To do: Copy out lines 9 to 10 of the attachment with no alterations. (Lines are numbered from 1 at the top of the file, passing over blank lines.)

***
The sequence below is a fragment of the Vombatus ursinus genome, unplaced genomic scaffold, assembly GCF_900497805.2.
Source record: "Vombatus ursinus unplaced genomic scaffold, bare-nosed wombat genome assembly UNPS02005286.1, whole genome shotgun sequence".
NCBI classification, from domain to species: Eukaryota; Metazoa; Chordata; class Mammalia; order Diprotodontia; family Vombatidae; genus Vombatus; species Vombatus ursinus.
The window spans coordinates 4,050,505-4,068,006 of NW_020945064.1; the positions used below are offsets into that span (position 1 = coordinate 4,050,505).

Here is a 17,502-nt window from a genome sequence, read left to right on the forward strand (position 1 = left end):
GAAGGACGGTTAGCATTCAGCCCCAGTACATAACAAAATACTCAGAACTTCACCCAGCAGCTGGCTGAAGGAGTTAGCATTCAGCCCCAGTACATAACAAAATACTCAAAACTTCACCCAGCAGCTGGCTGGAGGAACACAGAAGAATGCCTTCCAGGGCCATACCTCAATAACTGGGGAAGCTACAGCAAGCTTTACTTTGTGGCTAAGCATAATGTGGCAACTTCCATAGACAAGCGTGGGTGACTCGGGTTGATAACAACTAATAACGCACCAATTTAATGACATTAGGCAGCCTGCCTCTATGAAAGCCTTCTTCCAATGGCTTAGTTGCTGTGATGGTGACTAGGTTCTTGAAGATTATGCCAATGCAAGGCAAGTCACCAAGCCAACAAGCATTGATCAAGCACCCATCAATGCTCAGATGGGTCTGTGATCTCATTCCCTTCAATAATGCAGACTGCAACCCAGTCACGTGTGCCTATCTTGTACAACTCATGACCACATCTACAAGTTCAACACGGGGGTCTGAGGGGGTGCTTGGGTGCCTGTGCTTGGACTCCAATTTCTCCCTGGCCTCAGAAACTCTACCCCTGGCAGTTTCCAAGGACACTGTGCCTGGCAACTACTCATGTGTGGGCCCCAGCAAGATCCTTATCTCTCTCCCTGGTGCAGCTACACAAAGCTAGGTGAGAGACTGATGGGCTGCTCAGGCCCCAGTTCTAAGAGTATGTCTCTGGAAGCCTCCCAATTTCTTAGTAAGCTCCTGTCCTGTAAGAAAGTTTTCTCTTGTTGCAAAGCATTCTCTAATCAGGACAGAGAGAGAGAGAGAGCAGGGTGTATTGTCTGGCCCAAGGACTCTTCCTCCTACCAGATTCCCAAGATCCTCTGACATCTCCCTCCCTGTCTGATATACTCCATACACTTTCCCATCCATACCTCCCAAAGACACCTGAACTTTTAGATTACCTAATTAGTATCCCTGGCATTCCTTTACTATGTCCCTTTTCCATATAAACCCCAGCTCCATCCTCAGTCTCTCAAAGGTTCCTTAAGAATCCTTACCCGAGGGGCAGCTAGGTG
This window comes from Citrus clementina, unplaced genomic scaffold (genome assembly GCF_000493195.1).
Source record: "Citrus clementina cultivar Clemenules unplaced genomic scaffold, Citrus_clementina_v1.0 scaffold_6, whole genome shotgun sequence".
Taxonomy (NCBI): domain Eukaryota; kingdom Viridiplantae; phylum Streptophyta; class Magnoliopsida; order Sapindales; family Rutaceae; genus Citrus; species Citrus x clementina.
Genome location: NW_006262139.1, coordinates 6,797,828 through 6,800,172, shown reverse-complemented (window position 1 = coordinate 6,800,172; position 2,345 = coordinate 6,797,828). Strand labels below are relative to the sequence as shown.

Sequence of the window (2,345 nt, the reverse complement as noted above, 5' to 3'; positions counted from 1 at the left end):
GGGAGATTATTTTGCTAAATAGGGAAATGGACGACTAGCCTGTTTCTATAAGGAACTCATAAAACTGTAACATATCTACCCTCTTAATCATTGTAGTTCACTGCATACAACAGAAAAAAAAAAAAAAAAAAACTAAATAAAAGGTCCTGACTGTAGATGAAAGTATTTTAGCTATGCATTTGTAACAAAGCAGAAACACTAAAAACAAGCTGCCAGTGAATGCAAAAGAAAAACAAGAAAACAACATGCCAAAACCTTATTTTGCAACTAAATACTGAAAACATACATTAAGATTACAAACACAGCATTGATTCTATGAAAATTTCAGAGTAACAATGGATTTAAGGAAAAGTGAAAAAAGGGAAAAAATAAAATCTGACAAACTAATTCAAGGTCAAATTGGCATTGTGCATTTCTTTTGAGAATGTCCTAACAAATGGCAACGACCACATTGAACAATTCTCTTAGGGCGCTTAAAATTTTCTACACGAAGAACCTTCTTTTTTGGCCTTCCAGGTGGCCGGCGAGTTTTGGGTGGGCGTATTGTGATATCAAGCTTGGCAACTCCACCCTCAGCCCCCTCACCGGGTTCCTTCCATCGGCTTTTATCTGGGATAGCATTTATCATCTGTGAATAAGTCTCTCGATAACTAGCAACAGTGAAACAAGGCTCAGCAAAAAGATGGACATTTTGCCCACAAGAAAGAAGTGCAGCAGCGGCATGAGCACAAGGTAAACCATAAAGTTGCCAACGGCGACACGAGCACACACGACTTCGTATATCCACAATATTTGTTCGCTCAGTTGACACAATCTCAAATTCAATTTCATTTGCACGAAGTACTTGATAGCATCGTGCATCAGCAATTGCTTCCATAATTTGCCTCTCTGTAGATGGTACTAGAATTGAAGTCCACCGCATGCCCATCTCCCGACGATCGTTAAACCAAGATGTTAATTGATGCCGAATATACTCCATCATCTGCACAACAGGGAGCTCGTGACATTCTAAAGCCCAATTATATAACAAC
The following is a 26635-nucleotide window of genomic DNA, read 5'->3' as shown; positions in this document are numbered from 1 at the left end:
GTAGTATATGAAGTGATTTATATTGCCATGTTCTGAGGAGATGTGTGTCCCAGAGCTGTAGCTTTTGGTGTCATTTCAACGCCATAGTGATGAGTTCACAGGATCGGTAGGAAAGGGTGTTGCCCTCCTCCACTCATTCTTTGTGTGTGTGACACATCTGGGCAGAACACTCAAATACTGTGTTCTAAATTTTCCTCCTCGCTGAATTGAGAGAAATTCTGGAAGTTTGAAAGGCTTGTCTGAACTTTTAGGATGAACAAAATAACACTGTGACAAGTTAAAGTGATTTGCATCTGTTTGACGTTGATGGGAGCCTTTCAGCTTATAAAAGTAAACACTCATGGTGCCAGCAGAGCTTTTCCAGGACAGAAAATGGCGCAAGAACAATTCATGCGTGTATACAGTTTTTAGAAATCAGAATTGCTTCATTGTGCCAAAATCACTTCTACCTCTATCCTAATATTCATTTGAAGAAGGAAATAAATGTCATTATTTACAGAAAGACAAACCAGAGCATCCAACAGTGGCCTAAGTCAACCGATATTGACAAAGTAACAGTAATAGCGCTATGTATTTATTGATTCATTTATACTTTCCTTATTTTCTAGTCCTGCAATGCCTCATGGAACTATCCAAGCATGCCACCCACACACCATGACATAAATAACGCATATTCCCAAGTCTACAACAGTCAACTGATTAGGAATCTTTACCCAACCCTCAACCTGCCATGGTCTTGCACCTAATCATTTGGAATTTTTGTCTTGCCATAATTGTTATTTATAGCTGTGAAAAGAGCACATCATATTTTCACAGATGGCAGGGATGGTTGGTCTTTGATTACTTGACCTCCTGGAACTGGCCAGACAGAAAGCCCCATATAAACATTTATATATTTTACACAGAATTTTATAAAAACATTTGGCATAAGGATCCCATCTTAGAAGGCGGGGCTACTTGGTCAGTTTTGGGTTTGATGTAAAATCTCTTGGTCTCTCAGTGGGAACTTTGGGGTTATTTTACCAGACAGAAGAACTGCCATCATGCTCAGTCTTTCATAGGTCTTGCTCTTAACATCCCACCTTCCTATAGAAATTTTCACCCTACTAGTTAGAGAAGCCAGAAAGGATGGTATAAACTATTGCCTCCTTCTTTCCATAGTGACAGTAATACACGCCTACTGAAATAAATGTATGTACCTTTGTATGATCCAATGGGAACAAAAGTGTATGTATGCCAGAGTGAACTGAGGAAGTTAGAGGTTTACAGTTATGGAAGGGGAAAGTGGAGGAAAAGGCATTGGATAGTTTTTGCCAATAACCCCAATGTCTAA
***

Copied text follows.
Taxonomy (NCBI): domain Eukaryota; kingdom Viridiplantae; phylum Streptophyta; class Magnoliopsida; order Sapindales; family Rutaceae; genus Citrus; species Citrus x clementina.
Genome location: NW_006262139.1, coordinates 6,797,828 through 6,800,172, shown reverse-complemented (window position 1 = coordinate 6,800,172; position 2,345 = coordinate 6,797,828). Strand labels below are relative to the sequence as shown.